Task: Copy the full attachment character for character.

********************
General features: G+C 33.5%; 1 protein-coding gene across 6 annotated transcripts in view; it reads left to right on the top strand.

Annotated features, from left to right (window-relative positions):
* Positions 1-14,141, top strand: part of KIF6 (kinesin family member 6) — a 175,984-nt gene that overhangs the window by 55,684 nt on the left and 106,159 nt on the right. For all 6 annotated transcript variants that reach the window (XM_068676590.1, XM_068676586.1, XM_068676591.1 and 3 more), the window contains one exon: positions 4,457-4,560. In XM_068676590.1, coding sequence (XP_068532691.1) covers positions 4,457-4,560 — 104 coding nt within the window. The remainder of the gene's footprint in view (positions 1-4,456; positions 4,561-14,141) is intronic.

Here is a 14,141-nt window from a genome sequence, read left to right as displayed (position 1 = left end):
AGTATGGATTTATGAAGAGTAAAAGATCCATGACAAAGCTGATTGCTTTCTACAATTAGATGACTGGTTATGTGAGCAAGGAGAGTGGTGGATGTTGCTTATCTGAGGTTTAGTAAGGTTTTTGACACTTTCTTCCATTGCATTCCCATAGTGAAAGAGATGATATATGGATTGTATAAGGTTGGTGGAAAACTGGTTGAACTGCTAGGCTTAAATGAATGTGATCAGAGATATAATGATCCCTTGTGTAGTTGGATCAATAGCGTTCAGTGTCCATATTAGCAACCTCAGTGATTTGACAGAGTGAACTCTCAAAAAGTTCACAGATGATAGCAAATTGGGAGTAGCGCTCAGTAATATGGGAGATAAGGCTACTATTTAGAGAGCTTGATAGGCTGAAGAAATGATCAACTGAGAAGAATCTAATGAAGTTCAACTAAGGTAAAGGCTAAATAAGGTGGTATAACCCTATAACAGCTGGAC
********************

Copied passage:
General features: G+C 33.5%; 1 protein-coding gene across 6 annotated transcripts in view; it reads left to right on the top strand.

Annotated features, from left to right (window-relative positions):
* Positions 1-14,141, top strand: part of KIF6 (kinesin family member 6) — a 175,984-nt gene that overhangs the window by 55,684 nt on the left and 106,159 nt on the right. For all 6 annotated transcript variants that reach the window (XM_068676590.1, XM_068676586.1, XM_068676591.1 and 3 more), the window contains one exon: positions 4,457-4,560. In XM_068676590.1, coding sequence (XP_068532691.1) covers positions 4,457-4,560 — 104 coding nt within the window. The remainder of the gene's footprint in view (positions 1-4,456; positions 4,561-14,141) is intronic.

Here is a 14,141-nt window from a genome sequence, read left to right as displayed (position 1 = left end):
AGTATGGATTTATGAAGAGTAAAAGATCCATGACAAAGCTGATTGCTTTCTACAATTAGATGACTGGTTATGTGAGCAAGGAGAGTGGTGGATGTTGCTTATCTGAGGTTTAGTAAGGTTTTTGACACTTTCTTCCATTGCATTCCCATAGTGAAAGAGATGATATATGGATTGTATAAGGTTGGTGGAAAACTGGTTGAACTGCTAGGCTTAAATGAATGTGATCAGAGATATAATGATCCCTTGTGTAGTTGGATCAATAGCGTTCAGTGTCCATATTAGCAACCTCAGTGATTTGACAGAGTGAACTCTCAAAAAGTTCACAGATGATAGCAAATTGGGAGTAGCGCTCAGTAATATGGGAGATAAGGCTACTATTTAGAGAGCTTGATAGGCTGAAGAAATGATCAACTGAGAAGAATCTAATGAAGTTCAACTAAGGTAAAGGCTAAATAAGGTGGTATAACCCTATAACAGCTGGAC